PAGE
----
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If you have a car with no timing marks on the crank pulley, here is a really neat, accurate and cheap way of finding the engine's TDC. This is done with the engine in the car and the head torqued down.
Make an indicator from some clear plastic tubing, a jar of light oil, and an old sparkplug.
Break up an old sparkplug and attach a length of clear plastic tubing to it (make it airtight).
Remove all the spark plugs.
Stick your thumb in the #1 cylinder spark plug hole. Rotate the engine (see note below on tricks for this) until you feel pressure on your thumb. That's the compression stroke. TDC is at the top of this stroke.
Screw in the sparkplug with plastic tubing attached and insert the other end of the tube into a jar of light oil. Continue rotating the engine. Bubbles will appear until the piston reaches the top of its travel. When it starts down on the next stroke, the bubbles will stop and oil will begin traveling up the tube. Stop at a convenient point and mark the tube. Then mark the crank pulley and the engine body at a convenient spot.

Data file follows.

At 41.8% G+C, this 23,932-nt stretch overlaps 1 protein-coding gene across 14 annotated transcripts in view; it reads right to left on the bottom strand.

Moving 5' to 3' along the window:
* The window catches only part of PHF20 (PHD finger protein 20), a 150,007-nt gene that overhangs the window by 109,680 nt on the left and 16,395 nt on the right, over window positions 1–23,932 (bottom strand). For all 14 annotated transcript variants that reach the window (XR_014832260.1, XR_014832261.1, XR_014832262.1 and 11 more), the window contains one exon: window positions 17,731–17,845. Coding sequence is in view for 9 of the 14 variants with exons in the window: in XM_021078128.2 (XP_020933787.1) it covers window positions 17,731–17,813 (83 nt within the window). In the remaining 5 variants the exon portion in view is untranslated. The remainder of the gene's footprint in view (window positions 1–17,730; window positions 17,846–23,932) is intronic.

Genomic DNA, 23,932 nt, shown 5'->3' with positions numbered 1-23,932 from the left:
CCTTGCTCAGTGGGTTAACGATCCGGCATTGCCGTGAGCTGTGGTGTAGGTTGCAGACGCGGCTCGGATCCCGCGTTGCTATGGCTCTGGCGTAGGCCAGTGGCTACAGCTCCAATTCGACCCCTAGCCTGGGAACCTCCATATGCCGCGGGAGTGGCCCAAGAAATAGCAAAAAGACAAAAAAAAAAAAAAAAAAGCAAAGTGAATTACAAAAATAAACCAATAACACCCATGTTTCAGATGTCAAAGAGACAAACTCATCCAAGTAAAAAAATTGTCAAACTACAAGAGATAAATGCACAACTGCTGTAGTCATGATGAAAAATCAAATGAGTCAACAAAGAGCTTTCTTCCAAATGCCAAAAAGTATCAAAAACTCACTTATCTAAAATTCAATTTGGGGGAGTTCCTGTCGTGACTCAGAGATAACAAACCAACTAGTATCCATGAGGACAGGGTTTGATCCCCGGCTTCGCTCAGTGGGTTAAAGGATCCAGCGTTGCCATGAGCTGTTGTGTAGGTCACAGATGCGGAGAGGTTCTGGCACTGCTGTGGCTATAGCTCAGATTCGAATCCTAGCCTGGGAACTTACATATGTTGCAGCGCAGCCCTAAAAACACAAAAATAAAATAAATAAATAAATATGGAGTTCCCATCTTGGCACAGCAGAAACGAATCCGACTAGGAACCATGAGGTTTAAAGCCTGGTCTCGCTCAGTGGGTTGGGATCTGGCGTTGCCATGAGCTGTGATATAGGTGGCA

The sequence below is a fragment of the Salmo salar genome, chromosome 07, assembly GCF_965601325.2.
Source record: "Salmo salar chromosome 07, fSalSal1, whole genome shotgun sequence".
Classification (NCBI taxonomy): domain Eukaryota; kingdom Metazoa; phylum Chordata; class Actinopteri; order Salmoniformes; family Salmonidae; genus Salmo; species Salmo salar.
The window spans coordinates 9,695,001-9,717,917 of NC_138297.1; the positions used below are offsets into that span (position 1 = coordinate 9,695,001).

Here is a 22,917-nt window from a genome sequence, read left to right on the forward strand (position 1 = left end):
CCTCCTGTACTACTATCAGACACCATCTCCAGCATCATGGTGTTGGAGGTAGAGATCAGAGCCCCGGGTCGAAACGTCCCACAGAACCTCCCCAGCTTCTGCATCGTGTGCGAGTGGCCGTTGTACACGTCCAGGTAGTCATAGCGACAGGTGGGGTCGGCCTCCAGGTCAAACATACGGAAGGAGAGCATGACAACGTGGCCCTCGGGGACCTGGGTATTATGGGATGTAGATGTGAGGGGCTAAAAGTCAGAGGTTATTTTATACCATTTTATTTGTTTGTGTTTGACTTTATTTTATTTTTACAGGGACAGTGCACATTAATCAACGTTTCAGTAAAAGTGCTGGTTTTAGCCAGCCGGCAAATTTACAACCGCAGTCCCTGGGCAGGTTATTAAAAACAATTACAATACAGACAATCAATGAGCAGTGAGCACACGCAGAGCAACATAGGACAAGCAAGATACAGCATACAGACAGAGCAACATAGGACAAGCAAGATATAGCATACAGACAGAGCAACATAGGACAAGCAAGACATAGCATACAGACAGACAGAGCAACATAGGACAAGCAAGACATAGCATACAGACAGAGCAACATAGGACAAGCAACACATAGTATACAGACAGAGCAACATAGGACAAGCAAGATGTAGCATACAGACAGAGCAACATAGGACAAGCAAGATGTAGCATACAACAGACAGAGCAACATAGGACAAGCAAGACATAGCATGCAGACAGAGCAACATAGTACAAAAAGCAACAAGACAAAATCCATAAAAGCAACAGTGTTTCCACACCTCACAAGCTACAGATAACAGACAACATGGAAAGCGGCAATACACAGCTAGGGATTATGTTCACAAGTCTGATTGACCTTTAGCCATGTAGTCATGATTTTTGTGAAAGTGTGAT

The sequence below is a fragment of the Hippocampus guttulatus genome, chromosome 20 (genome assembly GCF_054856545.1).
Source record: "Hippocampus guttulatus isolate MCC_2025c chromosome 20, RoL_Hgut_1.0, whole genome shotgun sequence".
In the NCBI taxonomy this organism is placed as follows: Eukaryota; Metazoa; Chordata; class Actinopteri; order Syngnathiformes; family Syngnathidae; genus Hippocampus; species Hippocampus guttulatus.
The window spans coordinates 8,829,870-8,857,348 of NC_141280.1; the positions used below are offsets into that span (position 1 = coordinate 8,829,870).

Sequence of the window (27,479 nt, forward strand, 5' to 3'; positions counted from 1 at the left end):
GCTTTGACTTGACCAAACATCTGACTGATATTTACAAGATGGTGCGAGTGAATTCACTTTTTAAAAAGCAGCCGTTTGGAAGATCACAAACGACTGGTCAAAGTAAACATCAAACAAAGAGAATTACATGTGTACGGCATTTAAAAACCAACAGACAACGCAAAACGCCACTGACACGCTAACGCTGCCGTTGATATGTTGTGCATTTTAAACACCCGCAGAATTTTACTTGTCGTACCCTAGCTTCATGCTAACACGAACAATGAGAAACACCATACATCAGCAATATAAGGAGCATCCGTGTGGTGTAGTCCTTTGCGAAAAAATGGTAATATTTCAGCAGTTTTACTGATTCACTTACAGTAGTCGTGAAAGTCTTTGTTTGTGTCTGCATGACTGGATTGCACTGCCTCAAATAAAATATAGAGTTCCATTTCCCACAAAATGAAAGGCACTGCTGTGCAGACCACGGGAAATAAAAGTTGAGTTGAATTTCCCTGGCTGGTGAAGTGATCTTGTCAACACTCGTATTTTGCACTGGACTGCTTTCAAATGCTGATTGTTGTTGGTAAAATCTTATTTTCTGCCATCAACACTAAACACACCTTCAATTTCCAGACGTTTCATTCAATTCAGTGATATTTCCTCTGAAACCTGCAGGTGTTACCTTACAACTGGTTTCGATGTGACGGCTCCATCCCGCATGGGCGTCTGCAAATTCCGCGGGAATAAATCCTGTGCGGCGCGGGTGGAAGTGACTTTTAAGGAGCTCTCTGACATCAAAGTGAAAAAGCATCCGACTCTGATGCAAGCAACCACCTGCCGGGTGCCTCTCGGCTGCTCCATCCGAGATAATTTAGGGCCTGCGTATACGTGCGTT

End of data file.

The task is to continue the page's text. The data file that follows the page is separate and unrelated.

Rotate the engine backwards and watch the oil recede into the jar. Continue rotating. As the piston continues past tdc and downward it will again suck oil into the tube. Rotate the engine till the oil again reaches the mark. STOP! Mark the crankshaft pulley where it lines up with the mark you made previously on the engine. You should now have two marks on the crankshaft pulley. The midpoint of these two marks lined up with the mark on the engine is tdc. Whoa! Almost like finding South with a wristwatch. Boy and girl scouts listen up.
Rotating the Engine. There are a number of ways. Maybe you can reach the crankshaft pulley bolt with a wrench.
Tighten up the alternator and try a wrench on that.
If the oil jar is attached to the car somehow and if its a manual transmission you can put the transmission in 3rd or 4th gear and roll the car back and forth.
Again with a manual transmission, the engine can be rotated by placing it in a high gear, removing the right rear wheel and levering it using the wheel bolts and a long iron pipe.
You can also use a soda straw sticking out of the sparkplug hole. Trouble is that there are several degrees of crankshaft rotation where the piston remains stationary.
Best to disconnect the battery before you start huh?
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